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SARC024: Regorafenib in Metastatic Osteosarcoma

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Key Points

  • Median progression-free survival was 3.6 vs 1.7 months.
  • Ten patients in the placebo group crossed over to regorafenib at disease progression.

In the phase II SARC024 trial in sarcoma subtypes reported in the Journal of Clinical Oncology, Davis and colleagues found that regorafenib improved progression-free survival vs placebo in the cohort of patients with metastatic osteosarcoma.

The double-blind study included 42 patients from 12 U.S. centers with progressive metastatic osteosarcoma and measurable disease who had received at least one prior line of therapy. Patients were randomly assigned between September 2014 and May 2018 to receive oral regorafenib at an initial dose of 160 mg on days 1 to 21 of 28-day cycles (n = 22) or placebo (n = 20).

Patients received study treatment until disease progression, elapsing of more than 28 days since last dose, or patient- or physician-initiated discontinuation. Patients in the placebo group were permitted to cross over to receive regorafenib at disease progression.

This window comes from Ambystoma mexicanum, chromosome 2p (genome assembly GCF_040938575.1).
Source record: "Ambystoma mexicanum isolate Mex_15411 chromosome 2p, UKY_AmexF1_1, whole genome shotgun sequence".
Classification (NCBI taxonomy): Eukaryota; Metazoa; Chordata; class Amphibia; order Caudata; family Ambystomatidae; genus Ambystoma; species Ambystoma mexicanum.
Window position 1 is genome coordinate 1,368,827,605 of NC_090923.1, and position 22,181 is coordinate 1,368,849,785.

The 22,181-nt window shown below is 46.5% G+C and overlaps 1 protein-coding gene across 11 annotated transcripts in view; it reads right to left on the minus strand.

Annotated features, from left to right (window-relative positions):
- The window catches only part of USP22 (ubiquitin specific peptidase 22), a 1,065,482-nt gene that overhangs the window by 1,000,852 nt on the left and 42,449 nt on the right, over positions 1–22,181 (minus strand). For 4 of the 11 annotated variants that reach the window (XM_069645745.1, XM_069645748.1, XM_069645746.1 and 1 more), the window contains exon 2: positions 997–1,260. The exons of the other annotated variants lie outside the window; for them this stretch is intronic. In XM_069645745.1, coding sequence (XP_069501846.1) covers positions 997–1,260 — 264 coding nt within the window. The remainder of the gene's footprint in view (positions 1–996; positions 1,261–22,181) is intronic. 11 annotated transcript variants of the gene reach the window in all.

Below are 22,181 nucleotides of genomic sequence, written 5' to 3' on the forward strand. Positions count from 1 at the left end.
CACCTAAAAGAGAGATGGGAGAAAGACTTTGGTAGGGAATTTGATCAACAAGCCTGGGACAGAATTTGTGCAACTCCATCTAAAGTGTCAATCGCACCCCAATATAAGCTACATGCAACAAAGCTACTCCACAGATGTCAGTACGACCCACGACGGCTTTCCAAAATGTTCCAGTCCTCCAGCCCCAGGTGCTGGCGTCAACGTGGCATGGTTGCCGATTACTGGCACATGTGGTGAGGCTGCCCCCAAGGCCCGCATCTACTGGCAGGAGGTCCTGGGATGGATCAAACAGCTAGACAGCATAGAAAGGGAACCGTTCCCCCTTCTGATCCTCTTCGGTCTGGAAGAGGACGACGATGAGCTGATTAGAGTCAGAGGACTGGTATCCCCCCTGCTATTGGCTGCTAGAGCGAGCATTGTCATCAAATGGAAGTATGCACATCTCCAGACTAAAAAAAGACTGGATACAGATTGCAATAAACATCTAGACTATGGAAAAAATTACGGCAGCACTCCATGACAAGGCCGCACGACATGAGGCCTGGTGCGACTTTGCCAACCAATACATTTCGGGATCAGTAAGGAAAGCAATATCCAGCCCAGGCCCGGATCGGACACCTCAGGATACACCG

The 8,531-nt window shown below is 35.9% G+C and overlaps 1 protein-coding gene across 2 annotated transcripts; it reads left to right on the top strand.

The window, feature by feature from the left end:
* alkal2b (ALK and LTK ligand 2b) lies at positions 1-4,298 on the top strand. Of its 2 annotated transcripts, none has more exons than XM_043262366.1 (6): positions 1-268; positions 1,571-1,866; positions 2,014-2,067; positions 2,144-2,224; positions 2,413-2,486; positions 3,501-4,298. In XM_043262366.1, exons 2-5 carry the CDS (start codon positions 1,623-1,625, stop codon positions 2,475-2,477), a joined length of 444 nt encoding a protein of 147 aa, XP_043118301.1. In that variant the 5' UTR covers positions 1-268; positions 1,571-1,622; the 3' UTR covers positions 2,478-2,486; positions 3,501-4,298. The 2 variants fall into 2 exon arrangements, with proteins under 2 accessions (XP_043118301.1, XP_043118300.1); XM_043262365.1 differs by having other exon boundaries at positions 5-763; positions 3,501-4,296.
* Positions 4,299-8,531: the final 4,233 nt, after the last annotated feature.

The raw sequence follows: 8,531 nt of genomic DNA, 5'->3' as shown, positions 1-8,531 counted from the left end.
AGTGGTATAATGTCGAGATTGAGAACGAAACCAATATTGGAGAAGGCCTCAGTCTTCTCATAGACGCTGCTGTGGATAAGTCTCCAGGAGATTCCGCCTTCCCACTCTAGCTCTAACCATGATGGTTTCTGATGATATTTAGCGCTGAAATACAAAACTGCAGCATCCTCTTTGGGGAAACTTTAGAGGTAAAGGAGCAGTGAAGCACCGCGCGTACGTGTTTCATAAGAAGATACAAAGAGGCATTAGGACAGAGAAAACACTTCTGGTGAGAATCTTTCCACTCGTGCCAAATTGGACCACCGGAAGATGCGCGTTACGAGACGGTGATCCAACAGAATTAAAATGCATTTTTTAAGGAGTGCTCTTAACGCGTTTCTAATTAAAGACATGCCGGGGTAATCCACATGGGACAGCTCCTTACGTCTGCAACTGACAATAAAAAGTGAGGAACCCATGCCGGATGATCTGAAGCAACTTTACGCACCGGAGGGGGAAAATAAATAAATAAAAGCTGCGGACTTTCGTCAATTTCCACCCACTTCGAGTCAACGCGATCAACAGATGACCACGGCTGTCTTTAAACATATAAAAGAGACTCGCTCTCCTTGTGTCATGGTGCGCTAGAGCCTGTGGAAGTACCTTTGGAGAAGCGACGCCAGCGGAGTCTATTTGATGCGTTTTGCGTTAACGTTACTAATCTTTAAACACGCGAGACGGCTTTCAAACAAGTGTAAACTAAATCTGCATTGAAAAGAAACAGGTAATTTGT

The primary endpoint was progression-free survival. Study enrollment was stopped early on the basis of a data safety monitoring committee review.

Progression-Free Survival

Median progression-free survival was 3.6 months (95% confidence interval [CI] = 2.0–7.6 months) in the regorafenib group vs 1.7 months (95% CI = 1.2–1.8 months) in the placebo group (hazard ratio [HR] = 0.42, P = .017). Objective response was observed in three patients treated with regorafenib and no patients treated with placebo.

Ten patients in the placebo group crossed over to regorafenib at disease progression. No significant difference in overall survival was observed between the initial randomized groups (median = 11.1 vs 13.4 months, HR = 1.26; P = .62). Median overall survival was 11 months from the start of crossover treatment for the 10 patients who crossed over to regorafenib.

Adverse Events

Treatment-related grade 3 or 4 adverse events occurred in 64% of the regorafenib group, with the most common being hypertension (14%), maculopapular rash (9%), thrombocytopenia (9%), hypophosphatemia (9%), and extremity pain (9%). One patient had grade 4 colonic perforation.

The investigators concluded, “The study met its primary endpoint, demonstrating activity of regorafenib in patients with progressive metastatic osteosarcoma. No new safety signals were observed. Regorafenib should be considered a treatment option for patients with relapsed metastatic osteosarcoma.”

Lara E. Davis, MD, of Oregon Health & Sciences University, Portland, is the corresponding author for the Journal of Clinical Oncology article.

Disclosure: The study was supported by Bayer HealthCare Pharmaceuticals. For full disclosures of the study authors, visit jco.ascopubs.org.

The content in this post has not been reviewed by the American Society of Clinical Oncology, Inc. (ASCO®) and does not necessarily reflect the ideas and opinions of ASCO®.


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